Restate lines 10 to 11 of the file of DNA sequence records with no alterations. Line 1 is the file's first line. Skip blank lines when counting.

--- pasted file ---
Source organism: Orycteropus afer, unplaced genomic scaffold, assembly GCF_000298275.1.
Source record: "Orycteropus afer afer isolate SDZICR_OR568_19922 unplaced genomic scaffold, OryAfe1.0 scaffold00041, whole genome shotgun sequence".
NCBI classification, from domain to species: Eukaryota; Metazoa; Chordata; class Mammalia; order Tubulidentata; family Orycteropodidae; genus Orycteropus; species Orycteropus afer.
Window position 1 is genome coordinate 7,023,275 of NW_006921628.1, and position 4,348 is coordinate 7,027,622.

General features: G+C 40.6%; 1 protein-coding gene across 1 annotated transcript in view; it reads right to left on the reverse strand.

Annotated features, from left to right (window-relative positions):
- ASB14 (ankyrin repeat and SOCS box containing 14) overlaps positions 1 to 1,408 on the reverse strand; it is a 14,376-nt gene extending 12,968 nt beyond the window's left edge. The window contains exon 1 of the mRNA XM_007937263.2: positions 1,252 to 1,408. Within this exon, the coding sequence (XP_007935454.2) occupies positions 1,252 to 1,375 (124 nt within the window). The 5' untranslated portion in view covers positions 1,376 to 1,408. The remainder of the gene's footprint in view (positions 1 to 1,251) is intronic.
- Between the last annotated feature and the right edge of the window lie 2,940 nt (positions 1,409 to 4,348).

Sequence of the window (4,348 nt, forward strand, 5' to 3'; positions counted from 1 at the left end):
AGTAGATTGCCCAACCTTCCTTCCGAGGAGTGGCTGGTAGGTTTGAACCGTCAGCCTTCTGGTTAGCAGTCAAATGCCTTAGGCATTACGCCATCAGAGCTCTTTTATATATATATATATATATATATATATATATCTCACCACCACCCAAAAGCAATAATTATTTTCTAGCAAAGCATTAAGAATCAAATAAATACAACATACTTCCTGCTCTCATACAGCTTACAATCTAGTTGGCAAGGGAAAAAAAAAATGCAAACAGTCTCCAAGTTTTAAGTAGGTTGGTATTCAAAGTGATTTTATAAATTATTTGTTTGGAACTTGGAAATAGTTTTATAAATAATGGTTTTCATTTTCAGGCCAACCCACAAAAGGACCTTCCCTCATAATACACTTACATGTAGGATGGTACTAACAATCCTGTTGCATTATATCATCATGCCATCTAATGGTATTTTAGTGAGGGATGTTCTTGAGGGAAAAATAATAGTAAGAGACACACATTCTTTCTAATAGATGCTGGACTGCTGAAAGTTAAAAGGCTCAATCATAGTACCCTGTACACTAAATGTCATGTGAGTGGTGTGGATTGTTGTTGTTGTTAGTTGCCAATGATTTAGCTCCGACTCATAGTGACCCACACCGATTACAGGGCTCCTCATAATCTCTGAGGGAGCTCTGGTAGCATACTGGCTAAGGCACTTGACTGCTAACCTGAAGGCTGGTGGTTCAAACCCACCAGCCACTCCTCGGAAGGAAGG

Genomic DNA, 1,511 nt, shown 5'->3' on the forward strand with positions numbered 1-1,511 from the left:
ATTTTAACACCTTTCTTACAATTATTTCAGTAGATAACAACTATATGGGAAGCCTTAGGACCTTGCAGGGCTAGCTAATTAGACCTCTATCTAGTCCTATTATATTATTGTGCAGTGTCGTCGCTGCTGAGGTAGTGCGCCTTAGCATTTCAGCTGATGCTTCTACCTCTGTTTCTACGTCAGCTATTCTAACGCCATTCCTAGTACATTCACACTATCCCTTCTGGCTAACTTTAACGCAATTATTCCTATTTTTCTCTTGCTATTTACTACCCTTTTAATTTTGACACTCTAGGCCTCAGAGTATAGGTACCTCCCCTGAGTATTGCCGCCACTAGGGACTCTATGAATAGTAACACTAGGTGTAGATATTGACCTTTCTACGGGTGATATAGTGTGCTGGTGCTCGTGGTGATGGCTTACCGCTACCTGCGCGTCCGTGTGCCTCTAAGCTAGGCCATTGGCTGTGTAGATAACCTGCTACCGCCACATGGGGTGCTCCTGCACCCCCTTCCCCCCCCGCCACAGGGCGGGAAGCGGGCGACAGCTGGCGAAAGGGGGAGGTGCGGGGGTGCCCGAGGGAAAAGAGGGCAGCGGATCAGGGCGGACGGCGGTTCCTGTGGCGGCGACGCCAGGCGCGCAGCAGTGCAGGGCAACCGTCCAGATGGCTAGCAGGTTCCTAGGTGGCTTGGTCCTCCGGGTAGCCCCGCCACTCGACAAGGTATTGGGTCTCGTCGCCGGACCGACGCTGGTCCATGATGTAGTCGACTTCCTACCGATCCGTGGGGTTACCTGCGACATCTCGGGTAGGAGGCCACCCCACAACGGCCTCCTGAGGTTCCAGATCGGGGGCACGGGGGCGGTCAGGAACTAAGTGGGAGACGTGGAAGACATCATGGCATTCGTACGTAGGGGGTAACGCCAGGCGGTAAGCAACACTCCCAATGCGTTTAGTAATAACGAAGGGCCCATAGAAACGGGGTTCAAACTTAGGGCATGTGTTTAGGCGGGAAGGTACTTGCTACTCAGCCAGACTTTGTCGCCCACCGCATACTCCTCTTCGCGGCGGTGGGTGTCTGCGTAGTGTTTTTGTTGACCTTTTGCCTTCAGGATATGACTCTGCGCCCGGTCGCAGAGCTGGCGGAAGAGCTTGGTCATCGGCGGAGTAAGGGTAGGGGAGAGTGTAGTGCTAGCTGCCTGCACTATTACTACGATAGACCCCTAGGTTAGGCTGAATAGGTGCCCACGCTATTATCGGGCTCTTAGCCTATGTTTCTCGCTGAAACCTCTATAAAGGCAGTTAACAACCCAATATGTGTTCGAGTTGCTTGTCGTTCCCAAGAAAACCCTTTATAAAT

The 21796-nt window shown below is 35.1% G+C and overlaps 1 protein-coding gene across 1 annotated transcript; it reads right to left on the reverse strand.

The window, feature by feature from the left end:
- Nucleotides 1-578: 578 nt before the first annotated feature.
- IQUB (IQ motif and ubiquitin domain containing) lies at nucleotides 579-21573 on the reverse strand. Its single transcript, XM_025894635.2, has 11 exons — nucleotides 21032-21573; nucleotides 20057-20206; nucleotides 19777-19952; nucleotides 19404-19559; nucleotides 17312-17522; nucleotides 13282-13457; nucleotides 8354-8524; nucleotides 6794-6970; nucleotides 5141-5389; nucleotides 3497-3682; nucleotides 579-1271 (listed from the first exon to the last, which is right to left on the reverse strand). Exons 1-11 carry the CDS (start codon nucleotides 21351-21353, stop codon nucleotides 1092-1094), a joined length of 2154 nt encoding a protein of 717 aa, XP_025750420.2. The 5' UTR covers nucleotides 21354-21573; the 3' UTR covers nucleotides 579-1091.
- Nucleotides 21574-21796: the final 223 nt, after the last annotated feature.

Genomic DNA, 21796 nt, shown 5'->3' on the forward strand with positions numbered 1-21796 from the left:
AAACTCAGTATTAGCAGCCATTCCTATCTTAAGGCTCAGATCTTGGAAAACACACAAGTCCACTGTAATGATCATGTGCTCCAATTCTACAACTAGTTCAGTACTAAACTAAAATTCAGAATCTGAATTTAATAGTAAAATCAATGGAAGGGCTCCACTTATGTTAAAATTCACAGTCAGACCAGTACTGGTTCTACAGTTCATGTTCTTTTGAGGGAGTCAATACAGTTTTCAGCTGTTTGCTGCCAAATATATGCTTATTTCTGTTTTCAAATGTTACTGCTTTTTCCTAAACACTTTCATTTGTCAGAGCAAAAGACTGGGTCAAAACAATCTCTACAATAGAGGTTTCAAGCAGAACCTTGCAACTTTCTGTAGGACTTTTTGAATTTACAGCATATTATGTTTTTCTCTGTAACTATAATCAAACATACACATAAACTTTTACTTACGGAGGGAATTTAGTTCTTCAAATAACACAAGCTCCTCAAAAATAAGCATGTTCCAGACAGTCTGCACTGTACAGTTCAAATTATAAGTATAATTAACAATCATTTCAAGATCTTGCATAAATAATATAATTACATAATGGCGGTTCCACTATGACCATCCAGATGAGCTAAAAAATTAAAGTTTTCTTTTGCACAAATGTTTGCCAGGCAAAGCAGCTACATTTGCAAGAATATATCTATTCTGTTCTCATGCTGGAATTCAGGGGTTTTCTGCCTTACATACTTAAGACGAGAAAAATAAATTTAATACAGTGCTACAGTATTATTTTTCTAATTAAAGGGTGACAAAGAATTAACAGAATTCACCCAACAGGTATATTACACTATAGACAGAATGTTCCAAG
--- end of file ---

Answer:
AGTAGATTGCCCAACCTTCCTTCCGAGGAGTGGCTGGTAGGTTTGAACCGTCAGCCTTCTGGTTAGCAGTCAAATGCCTTAGGCATTACGCCATCAGAGCTCTTTTATATATATATATATATATATATATATATATCTCACCACCACCCAAAAGCAATAATTATTTTCTAGCAAAGCATTAAGAATCAAATAAATACAACATACTTCCTGCTCTCATACAGCTTACAATCTAGTTGGCAAGGGAAAAAAAAAATGCAAACAGTCTCCAAGTTTTAAGTAGGTTGGTATTCAAAGTGATTTTATAAATTATTTGTTTGGAACTTGGAAATAGTTTTATAAATAATGGTTTTCATTTTCAGGCCAACCCACAAAAGGACCTTCCCTCATAATACACTTACATGTAGGATGGTACTAACAATCCTGTTGCATTATATCATCATGCCATCTAATGGTATTTTAGTGAGGGATGTTCTTGAGGGAAAAATAATAGTAAGAGACACACATTCTTTCTAATAGATGCTGGACTGCTGAAAGTTAAAAGGCTCAATCATAGTACCCTGTACACTAAATGTCATGTGAGTGGTGTGGATTGTTGTTGTTGTTAGTTGCCAATGATTTAGCTCCGACTCATAGTGACCCACACCGATTACAGGGCTCCTCATAATCTCTGAGGGAGCTCTGGTAGCATACTGGCTAAGGCACTTGACTGCTAACCTGAAGGCTGGTGGTTCAAACCCACCAGCCACTCCTCGGAAGGAAGG

Genomic DNA, 1,511 nt, shown 5'->3' on the forward strand with positions numbered 1-1,511 from the left: